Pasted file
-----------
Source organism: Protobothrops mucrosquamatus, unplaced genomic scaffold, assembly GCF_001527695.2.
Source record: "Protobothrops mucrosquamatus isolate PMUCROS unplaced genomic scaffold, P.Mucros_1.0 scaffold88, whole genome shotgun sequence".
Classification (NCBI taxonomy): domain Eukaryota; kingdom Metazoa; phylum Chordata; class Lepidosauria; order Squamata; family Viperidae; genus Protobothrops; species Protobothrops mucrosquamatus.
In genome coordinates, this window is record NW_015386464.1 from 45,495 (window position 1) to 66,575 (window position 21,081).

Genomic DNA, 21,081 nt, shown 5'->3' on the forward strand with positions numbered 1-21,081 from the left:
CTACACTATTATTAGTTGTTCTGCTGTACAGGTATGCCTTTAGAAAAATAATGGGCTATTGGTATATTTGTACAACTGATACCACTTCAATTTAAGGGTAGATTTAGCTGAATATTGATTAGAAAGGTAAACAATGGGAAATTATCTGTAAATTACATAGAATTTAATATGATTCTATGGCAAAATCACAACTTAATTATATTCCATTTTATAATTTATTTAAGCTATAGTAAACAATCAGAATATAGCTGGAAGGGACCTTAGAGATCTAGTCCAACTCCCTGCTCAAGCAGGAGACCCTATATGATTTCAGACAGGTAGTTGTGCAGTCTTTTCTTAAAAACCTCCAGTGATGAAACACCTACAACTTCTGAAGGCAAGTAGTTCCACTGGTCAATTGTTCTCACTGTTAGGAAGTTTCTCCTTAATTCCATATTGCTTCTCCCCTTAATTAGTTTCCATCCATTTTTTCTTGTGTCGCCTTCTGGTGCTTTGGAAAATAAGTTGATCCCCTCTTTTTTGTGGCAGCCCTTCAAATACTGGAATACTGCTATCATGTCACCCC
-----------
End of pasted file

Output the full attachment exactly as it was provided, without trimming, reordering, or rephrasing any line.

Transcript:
Source organism: Protobothrops mucrosquamatus, unplaced genomic scaffold, assembly GCF_001527695.2.
Source record: "Protobothrops mucrosquamatus isolate PMUCROS unplaced genomic scaffold, P.Mucros_1.0 scaffold88, whole genome shotgun sequence".
Classification (NCBI taxonomy): domain Eukaryota; kingdom Metazoa; phylum Chordata; class Lepidosauria; order Squamata; family Viperidae; genus Protobothrops; species Protobothrops mucrosquamatus.
In genome coordinates, this window is record NW_015386464.1 from 45,495 (window position 1) to 66,575 (window position 21,081).

Genomic DNA, 21,081 nt, shown 5'->3' on the forward strand with positions numbered 1-21,081 from the left:
CTACACTATTATTAGTTGTTCTGCTGTACAGGTATGCCTTTAGAAAAATAATGGGCTATTGGTATATTTGTACAACTGATACCACTTCAATTTAAGGGTAGATTTAGCTGAATATTGATTAGAAAGGTAAACAATGGGAAATTATCTGTAAATTACATAGAATTTAATATGATTCTATGGCAAAATCACAACTTAATTATATTCCATTTTATAATTTATTTAAGCTATAGTAAACAATCAGAATATAGCTGGAAGGGACCTTAGAGATCTAGTCCAACTCCCTGCTCAAGCAGGAGACCCTATATGATTTCAGACAGGTAGTTGTGCAGTCTTTTCTTAAAAACCTCCAGTGATGAAACACCTACAACTTCTGAAGGCAAGTAGTTCCACTGGTCAATTGTTCTCACTGTTAGGAAGTTTCTCCTTAATTCCATATTGCTTCTCCCCTTAATTAGTTTCCATCCATTTTTTCTTGTGTCGCCTTCTGGTGCTTTGGAAAATAAGTTGATCCCCTCTTTTTTGTGGCAGCCCTTCAAATACTGGAATACTGCTATCATGTCACCCC